Rodrigo Cortes, 'Red Lights' Director, On The Sundance Film Festival And Comparisons Between 'Buried' And '127 Hours'
Rodrigo Cortes has never seen "127 Hours." Cortes, director of the Sundance entry "Red Lights," has somehow steered clear of Danny Boyle's hallucinogenic depiction of a hiker (played by James Franco) whose arm gets stuck under a rock for almost the whole movie. This despite the fact that "127 Hours" was widely compared to Cortes' own "Buried," about a man (Ryan Reynolds) who spends the whole movie stuck in an underground coffin. Two years ago, "Buried" was a darling of Sundance, but it disappeared during awards season even as "127 Hours" went on to be nominated for Best Picture at the Oscars. Perhaps there's a reason that Cortes still hasn't seen "127 Hours."
The director returned to Sundance this year with "Red Lights," featuring Sigourney Weaver and Cillian Murphy as scientists who debunk local paranormal activity with the help of a student, portrayed by last year's Sundance darling, Elizabeth Olsen. On the opposite end of their spectrum is Robert De Niro as a man named Silver, who was famous in the 1970s for his supposed supernatural powers and is now back in action after a long retirement.
Below, Cortes discusses his new film, "Red Lights" -- which, despite mixed reviews, was picked up by Millennium for a reported sum of nearly $4 million -- and wades into the "Buried"-"127 Hours" debate.
Is debunking paranormal phenomena a real profession?
I'm afraid it is. I did a lot of research, for a year and a half. Everything is based on something I found in my research. You would be surprised to learn how much money there is in this world.
Has anyone ever reached Silver's height of fame? He seems very famous in this movie, and I can't think of anyone comparable on the scene today.
In the '70s, characters like Uri Geller were pretty famous. But nowadays it's more healers. You would be surprised at how much money these people move. They can be in a crowded, huge theater like they were rock stars.
There's a scene with a young Robert De Niro...
Why are you laughing?
I'm laughing because, I know, the young guy does it perfectly.
How did he do the face? Was that a CGI face?
No, no. That's a friend of mine. It pleases me to hear that. It means that we succeeded.
Did your friend meet De Niro?
Yeah, they met once. It was just, "Hello."
I can't imagine De Niro being too pleased with his impersonator.
No, no, he was open to talk about everything. If he didn't like that, he was careful enough not to tell me. He's very, very nice. He doesn't behave like a star. He's so collaborative. He makes things easy.
Sigourney Weaver debunks paranormal activity in this film. Basically, she could be in "Ghostbusters" as the villain.
You're right, in a way. It's a character that I wrote with her in mind.
Was she hesitant? Like, "That seems too much like what I've done before."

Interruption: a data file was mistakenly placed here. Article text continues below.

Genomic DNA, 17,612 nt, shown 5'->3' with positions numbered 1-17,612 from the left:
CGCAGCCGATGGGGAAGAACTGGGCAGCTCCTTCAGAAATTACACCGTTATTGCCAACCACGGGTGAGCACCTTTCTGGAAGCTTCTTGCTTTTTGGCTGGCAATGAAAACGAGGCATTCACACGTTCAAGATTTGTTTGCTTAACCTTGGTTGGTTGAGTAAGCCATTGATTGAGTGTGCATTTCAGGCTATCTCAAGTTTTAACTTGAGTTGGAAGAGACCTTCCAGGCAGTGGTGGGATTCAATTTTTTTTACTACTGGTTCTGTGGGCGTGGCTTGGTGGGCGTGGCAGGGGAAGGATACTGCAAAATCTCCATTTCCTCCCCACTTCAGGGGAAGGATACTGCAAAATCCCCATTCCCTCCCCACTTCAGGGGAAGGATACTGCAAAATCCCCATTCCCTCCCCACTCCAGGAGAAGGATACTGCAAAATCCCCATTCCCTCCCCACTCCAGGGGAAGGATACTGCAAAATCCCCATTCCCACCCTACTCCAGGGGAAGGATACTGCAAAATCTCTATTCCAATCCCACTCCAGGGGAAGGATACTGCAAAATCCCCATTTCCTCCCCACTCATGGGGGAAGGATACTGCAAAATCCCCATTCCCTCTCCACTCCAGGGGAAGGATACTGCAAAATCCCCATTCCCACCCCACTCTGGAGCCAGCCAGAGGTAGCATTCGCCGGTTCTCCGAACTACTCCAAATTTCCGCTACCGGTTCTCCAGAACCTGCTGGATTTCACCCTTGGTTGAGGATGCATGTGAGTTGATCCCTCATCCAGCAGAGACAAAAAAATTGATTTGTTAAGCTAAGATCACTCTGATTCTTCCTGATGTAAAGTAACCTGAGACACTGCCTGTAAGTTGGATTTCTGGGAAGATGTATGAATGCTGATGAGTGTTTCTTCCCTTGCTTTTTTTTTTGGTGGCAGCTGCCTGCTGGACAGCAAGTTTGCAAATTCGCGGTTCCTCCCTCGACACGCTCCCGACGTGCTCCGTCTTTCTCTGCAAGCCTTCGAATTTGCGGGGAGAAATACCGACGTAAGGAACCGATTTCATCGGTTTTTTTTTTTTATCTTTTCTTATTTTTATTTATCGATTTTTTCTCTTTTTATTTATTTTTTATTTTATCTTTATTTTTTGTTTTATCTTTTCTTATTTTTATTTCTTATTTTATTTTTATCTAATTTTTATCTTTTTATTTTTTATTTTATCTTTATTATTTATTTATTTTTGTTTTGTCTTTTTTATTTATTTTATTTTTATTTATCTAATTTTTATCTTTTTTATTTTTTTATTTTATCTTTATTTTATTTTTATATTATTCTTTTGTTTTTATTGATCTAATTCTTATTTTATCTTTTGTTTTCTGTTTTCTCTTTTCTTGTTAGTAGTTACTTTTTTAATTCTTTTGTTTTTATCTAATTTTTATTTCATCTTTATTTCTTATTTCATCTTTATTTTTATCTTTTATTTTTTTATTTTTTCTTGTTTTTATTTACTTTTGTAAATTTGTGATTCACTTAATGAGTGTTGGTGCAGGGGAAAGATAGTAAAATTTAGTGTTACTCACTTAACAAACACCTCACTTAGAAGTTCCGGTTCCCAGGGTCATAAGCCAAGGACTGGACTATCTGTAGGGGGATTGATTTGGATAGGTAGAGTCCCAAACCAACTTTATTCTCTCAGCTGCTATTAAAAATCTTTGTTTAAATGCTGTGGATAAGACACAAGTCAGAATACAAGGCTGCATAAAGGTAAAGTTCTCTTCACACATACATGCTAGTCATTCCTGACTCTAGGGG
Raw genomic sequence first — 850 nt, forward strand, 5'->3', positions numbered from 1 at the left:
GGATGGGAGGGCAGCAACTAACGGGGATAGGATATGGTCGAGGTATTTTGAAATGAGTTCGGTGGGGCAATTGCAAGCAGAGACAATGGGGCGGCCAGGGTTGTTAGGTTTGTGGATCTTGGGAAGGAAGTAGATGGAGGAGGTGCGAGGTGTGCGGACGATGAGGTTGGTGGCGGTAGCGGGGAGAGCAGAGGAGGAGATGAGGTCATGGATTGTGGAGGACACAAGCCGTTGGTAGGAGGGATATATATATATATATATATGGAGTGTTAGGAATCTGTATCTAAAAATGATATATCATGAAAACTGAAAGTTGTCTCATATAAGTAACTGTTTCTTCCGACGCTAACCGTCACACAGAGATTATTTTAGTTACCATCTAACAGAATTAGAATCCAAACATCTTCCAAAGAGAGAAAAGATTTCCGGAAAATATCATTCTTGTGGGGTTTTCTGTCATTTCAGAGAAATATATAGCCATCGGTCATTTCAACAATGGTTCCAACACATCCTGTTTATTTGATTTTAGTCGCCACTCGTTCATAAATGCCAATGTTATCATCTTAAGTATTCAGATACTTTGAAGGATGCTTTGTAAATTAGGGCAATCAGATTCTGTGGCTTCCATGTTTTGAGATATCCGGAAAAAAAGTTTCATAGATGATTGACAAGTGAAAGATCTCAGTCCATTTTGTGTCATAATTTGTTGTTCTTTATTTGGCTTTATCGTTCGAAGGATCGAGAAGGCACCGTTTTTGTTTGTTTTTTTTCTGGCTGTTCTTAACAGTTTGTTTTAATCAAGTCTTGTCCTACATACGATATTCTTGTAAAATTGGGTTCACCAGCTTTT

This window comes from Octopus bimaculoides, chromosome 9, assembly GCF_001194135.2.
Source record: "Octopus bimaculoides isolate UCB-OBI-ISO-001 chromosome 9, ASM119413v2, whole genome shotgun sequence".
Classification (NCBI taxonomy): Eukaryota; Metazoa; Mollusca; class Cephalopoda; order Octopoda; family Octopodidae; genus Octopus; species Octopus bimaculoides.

No, she loved it. She was in a world that she was in before, but in a very different role, with different kinds of characters. I mean you can put her in "Ghostbusters," but certainly the characters in "Ghostbusters" have nothing to do with the ones in this film. But in a way, you're right, she has this handbag -- this folder of previous work that make her work for the role.
Like "Alien" and "Avatar."
Yeah, all that. You have this sense of a veteran, right-and-wrong woman who also keeps her warmth.
Cillian Murphy does a trick in which he can maneuver a quarter through all of his fingers. Did he know how to do that or did he have to learn how to do that?
He did have to learn how to do that. For a couple of months before doing the shoot.
Now for the rest of his life, he can do that. If you're at a bar somewhere, that's great.
You're right. Everything can be done, that's what the film is about. Everything you saw there, they do. When DeNiro puts his fingers inside the other guy's body -- everything's done and they did it themselves. Everything. And everything you see in the film can have an explanation. That's why it's so physical.
How much emphasis do you put on the reaction at Sundance? It seems to fluctuate depending on what screening was attended.
As a director, you don't pay attention. You have to keep your center, because the wind comes and goes. It changes so much, and paying attention to it will make you make wrong decisions constantly. On the other hand, as a producer, or as someone who wants to refund money to your investors, you see that war as so real. You see your own movies several times and there's several different energies in the room.
I very much enjoyed "Buried." Do you wish that "127 Hours" had come out in a different year?
No. Not at all.
People often compare the two, but I don't think they're much alike.
I haven't seen it. I really like Danny Boyle, I really respect his work. His came out when I was doing the promotion and I didn't have the chance to see it. One of these days, I'm certainly going to see it, but you cannot think of films as a race because you become crazy. It's funny: in Spain, everyone saw "Buried" first, and then when "127 Hours" appeared many people reacted badly in a pretty unfair way. They thought it was brave to stay in a box for an hour and a half, so if you show flashbacks [as "127 Hours" does], you're a coward. And it's stupid. Because it's not his fault. Films are good or are bad and they're not brave or bold or whatever. You shouldn't ask films to compete. But that's what happens in the world. Film festivals are very weird places, but that's part of the game.
Mike Ryan is the senior writer for Moviefone. He has written for Wired Magazine, VanityFair.com, GQ.com, New York Magazine and Movieline. He likes Star Wars a lot. You can contact Mike Ryan directly on Twitter